As far as I understand, "ч" is always soft. The letter "ь" usually denotes that the preceding letter is soft.

These two facts together seem to imply that the combination "чь" (just like "щь") would/should always be redundant, and thus never used or replaced by "ч".

However, one sees this letter combination in the pronouns "чьё/чья/чьи" -- I have not seen it anywhere else in the Russian language although I do not presume to have a wide vocabulary.

Is the reason why this letter combination exists in these three words historical? Or does it actually affect the pronunciation of the words?

(Say compared to "чё/ча/чи" -- of course because of the spelling rule "чя" is illegal but such a combination would be redundant anyway since the vowel following "ч" is always soft.)

Sort of related: "чё?" or "чо?" - which is the correct spelling?

6 Answers 6


Not redundant, does affect. The soft mark is the reason чьи is pronounced [tɕji] and not [tɕi].

Basically, ь between a consonant and a vowel is pronounced [j] — an actual separate iotic consonant, as opposed to just the preceding one getting palatalised: пьяный ['pʲja-] vs. пятна ['pʲa-]. The principle works with the ь-unaffected sibilants too.

Now the soft mark supposedly isn't itself "pronounced" but rather "resets" the so-called modifier letters (е/ё, ю, я), causing them to iotate instead of palatalise, but with a word like чьи (or, say, бульон), the [j] can only really be regarded as the pronunciation of ь itself.

(Of course it's a little more complicated from a historical viewpoint: in obsolete and dialectal pronunciations, и can also be a "modifier letter" with a [ji] pronunciation in the same positions as where я would be [ja], etc., while ьо being pronounced [jo] is more recent and more random.)

  • I would add that "ьо" is restricted to several loanwords, mostly in ьон corresponding to French ion or illon (лосьон, бульон, почтальон, etc.) but also sometimes word-finally for other Romance languages (каудильо, rarely ниньо). It is not productive (id est. words that are loaned nowadays usually don't take ьо).
    – Viridianus
    Aug 31, 2016 at 12:33
  • @Viridianus I'm not at all sure it's not productive. If the Spanish word alloza, "green almond", were loaned tomorrow, what would its spelling be? "Альёса", rather than "альоса"? I don't think so. Aug 31, 2016 at 12:44
  • 1
    @Nikolay_Ershov I would be almost certain it would be альёса (leaving apart the incredibility of making loanword for изумрудный).
    – Viridianus
    Sep 1, 2016 at 23:53
  • 1
    I guess my confusion was that I don't really know how to distinguish clearly between a "y"/[j] sound and palatalization [ ' ]. I understand conceptually and physically why they are different, how I should move my mouth and tongue and such -- when I try to actually make them sound different I don't hear much of a change though. But just because I can't pronounce the difference/need to practice pronouncing the difference, doesn't mean that it isn't there or that I should ignore it. Thank you for the clear explanation re-introducing this mental distinction -- I appreciate it. Sep 26, 2016 at 15:34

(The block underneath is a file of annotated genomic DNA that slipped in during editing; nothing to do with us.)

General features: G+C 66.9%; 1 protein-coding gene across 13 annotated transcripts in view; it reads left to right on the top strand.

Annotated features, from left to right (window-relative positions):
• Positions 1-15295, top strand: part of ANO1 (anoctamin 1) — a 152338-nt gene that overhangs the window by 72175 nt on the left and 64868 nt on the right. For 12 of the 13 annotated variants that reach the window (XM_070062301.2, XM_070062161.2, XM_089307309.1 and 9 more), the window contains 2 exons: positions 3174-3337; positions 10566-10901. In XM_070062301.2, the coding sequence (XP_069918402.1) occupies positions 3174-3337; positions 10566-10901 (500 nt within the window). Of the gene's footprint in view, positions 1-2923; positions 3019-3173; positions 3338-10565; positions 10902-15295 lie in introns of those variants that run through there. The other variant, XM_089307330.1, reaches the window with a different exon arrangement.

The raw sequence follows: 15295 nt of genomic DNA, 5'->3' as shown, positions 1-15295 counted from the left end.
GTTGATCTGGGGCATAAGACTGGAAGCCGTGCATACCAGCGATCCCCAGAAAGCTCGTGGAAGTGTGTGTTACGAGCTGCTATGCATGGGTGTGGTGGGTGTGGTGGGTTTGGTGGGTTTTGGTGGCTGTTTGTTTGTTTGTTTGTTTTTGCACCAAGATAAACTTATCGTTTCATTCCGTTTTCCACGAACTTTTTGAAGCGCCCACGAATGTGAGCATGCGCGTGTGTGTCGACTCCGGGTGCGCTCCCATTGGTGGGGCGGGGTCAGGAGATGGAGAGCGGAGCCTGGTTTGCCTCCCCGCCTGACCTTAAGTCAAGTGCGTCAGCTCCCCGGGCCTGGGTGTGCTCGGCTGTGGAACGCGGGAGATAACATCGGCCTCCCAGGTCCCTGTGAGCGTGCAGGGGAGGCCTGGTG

These vowels are iotized after ь but not after consonants. So the soft sign serves to indicate iotation.

чья = [ч'й'а]

чьё = [ч'й'о]

By contrast,

чё = [ч'о]


We use "ь" in чья,чьи,чьё (pronounced differently from чё) to mark the sound [j] like in "й", so it's not redundant (чё--чьё).Examples : мужичьё,дурачьё,ничья, but чёлка,плечо,влечёт. Чё is spelt both ways(чо,чё) By the way,we also use ь with other consonants for the same reason пьяный--пятница.


You probably know the difference between и and й. Think like е/ь relates the same way и/й does. Try to tell "чеё", feel the difference of "чё". Then make "е" as short as possible. The same is right (in most cases) for ы/ъ.


It has nothing to do with letter "ч". "ьё" always produces "йо", "ья" - "йа" and "ьи" - "йи". For example, "лукоморье" -> "лукамор'йэ", "ульи" -> "ул'йи" etc.

For "ьё" or "ья" one may explain it as "opening a syllable", so it's pronounced as if there were two separate words, e.g. "спросонья" -> "спросонь + я". But for "ьи" it doesn't work that way and the reason why "ьи" is always pronounced as "йи" now is purely historical.


The [j] element in чья, чьё, чьи also makes sense from a structural standpoint - it's the same [j] that's at the end of чей. The -е- in чей/чья etc. can be present or absent because of a historical sound change.

  • 1
    "е" is not actually absent, it still there in form of "short e" - "ь". Too bad that nowadays the historical roots of ь and ъ are forgotten and the letters are studied as if they were some incomprehensible and transcendental "signs". Sep 20, 2016 at 9:12
  • @yaapelsinko Well, actually the linguistic theory of language can and must be synchronic (i. e. not explain facts of a state of the language using its history). However, as Zaliznyak has shown in "Russian Nominal Declension", the е/zero alternation can (and must) be predicted in synchronic model.
    – Viridianus
    Sep 29, 2016 at 20:46

Your Answer

By clicking “Post Your Answer”, you agree to our terms of service and acknowledge you have read our privacy policy.

Not the answer you're looking for? Browse other questions tagged or ask your own question.